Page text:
You’d be surprised to learn that most bino users forget this very important step.
Out of the two optical prism systems available, the porro and roof, the roof prism system is often seen on high end binoculars. However, Bushnell doesn’t limit the potential of their low budget binos.
With its roof prism system this Bone Collector has the streamlined look that seems as if light travels in a straight path to the eye piece versus the zig zag shape of the porro prism system.
This is because you can clearly see that the objective lenses are directly aligned with the eyepieces because of the straight barrels. Although it seems like the light path is happening in a straight line, it’s not as elementary as you may think.
It actually involves a much more complicated system to create a path for light to reach the eyepiece – it has to go through six reflections before it reaches you.
Because of this, the roof prism system costs a lot more to make and involves more detailed manufacturing processes to ensure optimal precision. Roof prism binos are lighter than porro prism binos, can be more rugged in design, and they’ll definitely cost you some extra cash.
Yes! This Michael Waddell bino is tripod adaptable. With 10X magnification and weighing in at 25 ounces – that’s just over 1.5 pounds, you might want to take the Bone Collector up on it.
For those who might have trouble finding where to mount the tripod, there is a round cap that’s located on the front of the center hinge. It might be on there pretty tight, but simply unscrew the cap and you have your screw hole for the tripod adapter.
- Twist up eye cups for easy and fast use for eye relief and glasses wearers
- BaK-4 prisms for optimal glass quality
- Optical precision image quality with Roof Prism System
- Part of the Michael Waddell Bone Collector Edition
- Fully 100% waterproof and fog-proof
- Rubber-armored for easy and secure gripping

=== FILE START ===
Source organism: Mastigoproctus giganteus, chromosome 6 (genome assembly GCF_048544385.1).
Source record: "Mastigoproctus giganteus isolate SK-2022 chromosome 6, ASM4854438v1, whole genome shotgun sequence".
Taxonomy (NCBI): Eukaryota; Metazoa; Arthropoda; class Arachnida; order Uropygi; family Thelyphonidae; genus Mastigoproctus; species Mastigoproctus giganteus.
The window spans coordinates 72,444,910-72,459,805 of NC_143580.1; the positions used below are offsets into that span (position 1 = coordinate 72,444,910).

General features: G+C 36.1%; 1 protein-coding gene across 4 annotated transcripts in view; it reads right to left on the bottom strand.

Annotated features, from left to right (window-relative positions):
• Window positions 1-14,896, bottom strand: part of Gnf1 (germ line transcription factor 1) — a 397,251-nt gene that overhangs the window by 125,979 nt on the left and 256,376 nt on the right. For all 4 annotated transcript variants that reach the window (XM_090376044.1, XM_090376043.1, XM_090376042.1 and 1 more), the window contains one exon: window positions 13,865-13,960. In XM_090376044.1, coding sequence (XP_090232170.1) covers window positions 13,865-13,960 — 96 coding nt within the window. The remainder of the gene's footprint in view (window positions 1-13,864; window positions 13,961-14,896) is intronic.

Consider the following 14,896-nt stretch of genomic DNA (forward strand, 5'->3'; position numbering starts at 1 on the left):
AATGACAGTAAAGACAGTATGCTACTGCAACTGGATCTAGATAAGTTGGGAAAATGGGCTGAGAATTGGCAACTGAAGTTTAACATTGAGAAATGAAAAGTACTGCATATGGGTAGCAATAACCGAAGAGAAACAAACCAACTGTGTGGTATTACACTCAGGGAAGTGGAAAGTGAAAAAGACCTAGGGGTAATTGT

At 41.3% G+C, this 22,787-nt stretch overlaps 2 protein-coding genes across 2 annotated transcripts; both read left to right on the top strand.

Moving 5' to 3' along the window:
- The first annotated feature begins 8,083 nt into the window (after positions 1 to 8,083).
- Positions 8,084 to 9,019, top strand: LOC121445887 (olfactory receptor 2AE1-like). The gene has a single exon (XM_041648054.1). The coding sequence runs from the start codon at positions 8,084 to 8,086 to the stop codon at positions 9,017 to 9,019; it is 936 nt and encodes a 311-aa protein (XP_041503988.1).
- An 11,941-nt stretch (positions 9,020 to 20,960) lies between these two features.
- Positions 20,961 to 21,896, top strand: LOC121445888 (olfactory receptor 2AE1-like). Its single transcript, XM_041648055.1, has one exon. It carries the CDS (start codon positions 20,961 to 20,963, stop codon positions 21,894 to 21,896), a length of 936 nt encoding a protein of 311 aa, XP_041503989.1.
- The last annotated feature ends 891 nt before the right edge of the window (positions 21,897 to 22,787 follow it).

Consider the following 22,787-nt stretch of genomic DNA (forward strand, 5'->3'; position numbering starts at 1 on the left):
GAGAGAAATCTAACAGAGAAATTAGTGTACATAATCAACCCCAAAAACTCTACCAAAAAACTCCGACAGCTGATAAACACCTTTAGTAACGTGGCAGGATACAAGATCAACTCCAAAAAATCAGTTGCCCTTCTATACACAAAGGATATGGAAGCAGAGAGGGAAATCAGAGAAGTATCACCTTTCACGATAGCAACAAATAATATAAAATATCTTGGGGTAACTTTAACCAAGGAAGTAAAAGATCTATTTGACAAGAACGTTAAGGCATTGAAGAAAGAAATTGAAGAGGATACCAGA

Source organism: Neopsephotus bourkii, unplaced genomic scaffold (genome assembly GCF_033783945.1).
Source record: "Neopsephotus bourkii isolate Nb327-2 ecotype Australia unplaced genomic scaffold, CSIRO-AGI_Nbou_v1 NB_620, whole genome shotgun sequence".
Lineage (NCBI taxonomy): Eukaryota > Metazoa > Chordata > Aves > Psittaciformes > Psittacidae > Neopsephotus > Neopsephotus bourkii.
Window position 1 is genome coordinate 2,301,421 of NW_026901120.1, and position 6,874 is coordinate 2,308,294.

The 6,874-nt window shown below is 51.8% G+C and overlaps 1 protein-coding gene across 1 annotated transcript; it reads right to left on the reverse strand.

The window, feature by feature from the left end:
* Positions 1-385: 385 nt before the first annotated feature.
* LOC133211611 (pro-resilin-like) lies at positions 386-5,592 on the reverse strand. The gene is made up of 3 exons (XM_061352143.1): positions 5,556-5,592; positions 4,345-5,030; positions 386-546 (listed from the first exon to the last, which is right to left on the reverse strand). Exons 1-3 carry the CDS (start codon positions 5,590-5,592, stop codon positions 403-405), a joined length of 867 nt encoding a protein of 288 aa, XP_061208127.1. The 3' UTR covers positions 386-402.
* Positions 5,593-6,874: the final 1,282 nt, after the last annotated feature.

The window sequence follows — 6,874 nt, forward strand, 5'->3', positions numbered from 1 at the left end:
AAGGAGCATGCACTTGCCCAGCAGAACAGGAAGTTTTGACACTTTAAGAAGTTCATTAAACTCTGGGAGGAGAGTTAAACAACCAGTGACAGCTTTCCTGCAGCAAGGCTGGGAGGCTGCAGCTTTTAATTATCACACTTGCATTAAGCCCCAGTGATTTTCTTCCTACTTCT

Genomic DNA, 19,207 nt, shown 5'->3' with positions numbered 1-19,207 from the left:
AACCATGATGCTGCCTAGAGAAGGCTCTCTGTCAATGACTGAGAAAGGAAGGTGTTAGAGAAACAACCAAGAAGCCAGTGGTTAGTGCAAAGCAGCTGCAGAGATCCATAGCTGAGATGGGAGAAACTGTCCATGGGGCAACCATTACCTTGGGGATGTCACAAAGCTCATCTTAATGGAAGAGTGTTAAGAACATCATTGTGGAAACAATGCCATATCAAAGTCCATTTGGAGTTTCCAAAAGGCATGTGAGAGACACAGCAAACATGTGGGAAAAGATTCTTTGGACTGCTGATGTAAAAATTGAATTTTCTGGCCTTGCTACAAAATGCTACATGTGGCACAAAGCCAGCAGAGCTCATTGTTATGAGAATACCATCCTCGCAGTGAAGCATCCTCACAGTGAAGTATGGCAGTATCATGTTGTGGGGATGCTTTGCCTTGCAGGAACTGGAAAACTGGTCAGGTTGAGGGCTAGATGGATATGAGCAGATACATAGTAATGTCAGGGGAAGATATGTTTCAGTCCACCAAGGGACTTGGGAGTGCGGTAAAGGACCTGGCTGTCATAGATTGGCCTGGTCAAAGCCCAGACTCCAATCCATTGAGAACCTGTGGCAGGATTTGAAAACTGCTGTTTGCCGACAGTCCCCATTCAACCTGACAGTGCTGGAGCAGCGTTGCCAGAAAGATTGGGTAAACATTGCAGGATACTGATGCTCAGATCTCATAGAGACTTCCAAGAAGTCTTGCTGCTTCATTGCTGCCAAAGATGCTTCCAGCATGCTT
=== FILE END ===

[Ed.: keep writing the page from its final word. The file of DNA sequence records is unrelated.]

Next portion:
- Backed by Bushnell’s Lifetime Limited Warranty
Our Verdict on the Bone Collector Binocular
To glass it up, the Trophy XLT 10X42 Bone Collector Edition binoculars hit the best-selling ranks for a reason – they’re dependable, high quality, and oh so cool! In fact, we have even recommended them as one of the best low-budget binoculars for less than $200, as you can see here.
However, there’s more than a few complaints of being unable to correctly focus the binos to eliminate double vision. Unfortunately, this happens to be the result of a defective pair. Quality control could be better – yes. But, this Trophy XLT does have the No Questions Asked Lifetime Warranty on it. It’s an excellent warranty and you’ll definitely want to use it if you happen to get a dud.
To avoid any possible focusing issues, the Bushnell Legacy WP 8X42 binoculars (which you can read about here) are an excellent option. They even have a 10X50 Legacy bino option if you’re a “bigger is better” kinda guy.
To try your hand with another brand, the Leupold BX-1 McKenzie 10×42 binoculars fit the bill. It’s right in line with price, specs, and performance. If we’re going to pit a brand against Bushnell, you can bet that Leupold will be right up there as one of the very first competitors.
If you like your hunting gear and accessories to match, you may as well match your optics too. Sticking with Bone Collector Edition optics will say more about you than you can say about yourself. Keep your mouth shut and let Michael Waddell brag about how much of a bad ass you are!